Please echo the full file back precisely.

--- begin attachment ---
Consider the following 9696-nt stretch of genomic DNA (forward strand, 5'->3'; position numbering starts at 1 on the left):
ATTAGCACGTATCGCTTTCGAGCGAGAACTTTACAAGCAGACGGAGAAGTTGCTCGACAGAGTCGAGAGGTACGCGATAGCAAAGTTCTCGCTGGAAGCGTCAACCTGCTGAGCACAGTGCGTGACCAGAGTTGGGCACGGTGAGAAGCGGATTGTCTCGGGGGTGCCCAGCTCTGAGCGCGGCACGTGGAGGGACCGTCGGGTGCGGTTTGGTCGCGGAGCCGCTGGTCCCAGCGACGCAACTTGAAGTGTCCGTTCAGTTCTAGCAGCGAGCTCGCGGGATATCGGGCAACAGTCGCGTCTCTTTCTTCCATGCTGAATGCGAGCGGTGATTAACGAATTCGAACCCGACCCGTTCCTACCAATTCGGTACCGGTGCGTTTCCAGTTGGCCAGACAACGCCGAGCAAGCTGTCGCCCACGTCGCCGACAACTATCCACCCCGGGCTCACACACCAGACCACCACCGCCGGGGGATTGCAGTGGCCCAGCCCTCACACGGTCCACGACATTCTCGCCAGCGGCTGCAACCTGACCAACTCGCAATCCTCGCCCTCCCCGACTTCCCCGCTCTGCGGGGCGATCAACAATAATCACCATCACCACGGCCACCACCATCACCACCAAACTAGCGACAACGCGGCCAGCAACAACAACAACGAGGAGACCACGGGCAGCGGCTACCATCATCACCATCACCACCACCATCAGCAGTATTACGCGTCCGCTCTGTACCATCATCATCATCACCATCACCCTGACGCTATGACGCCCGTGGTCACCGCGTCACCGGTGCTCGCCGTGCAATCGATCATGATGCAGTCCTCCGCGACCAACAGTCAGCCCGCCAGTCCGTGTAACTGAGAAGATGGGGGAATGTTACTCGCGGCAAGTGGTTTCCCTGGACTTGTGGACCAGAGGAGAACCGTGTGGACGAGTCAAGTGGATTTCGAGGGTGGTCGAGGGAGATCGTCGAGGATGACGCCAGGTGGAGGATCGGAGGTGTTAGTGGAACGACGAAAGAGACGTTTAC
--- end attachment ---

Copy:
Consider the following 9696-nt stretch of genomic DNA (forward strand, 5'->3'; position numbering starts at 1 on the left):
ATTAGCACGTATCGCTTTCGAGCGAGAACTTTACAAGCAGACGGAGAAGTTGCTCGACAGAGTCGAGAGGTACGCGATAGCAAAGTTCTCGCTGGAAGCGTCAACCTGCTGAGCACAGTGCGTGACCAGAGTTGGGCACGGTGAGAAGCGGATTGTCTCGGGGGTGCCCAGCTCTGAGCGCGGCACGTGGAGGGACCGTCGGGTGCGGTTTGGTCGCGGAGCCGCTGGTCCCAGCGACGCAACTTGAAGTGTCCGTTCAGTTCTAGCAGCGAGCTCGCGGGATATCGGGCAACAGTCGCGTCTCTTTCTTCCATGCTGAATGCGAGCGGTGATTAACGAATTCGAACCCGACCCGTTCCTACCAATTCGGTACCGGTGCGTTTCCAGTTGGCCAGACAACGCCGAGCAAGCTGTCGCCCACGTCGCCGACAACTATCCACCCCGGGCTCACACACCAGACCACCACCGCCGGGGGATTGCAGTGGCCCAGCCCTCACACGGTCCACGACATTCTCGCCAGCGGCTGCAACCTGACCAACTCGCAATCCTCGCCCTCCCCGACTTCCCCGCTCTGCGGGGCGATCAACAATAATCACCATCACCACGGCCACCACCATCACCACCAAACTAGCGACAACGCGGCCAGCAACAACAACAACGAGGAGACCACGGGCAGCGGCTACCATCATCACCATCACCACCACCATCAGCAGTATTACGCGTCCGCTCTGTACCATCATCATCATCACCATCACCCTGACGCTATGACGCCCGTGGTCACCGCGTCACCGGTGCTCGCCGTGCAATCGATCATGATGCAGTCCTCCGCGACCAACAGTCAGCCCGCCAGTCCGTGTAACTGAGAAGATGGGGGAATGTTACTCGCGGCAAGTGGTTTCCCTGGACTTGTGGACCAGAGGAGAACCGTGTGGACGAGTCAAGTGGATTTCGAGGGTGGTCGAGGGAGATCGTCGAGGATGACGCCAGGTGGAGGATCGGAGGTGTTAGTGGAACGACGAAAGAGACGTTTAC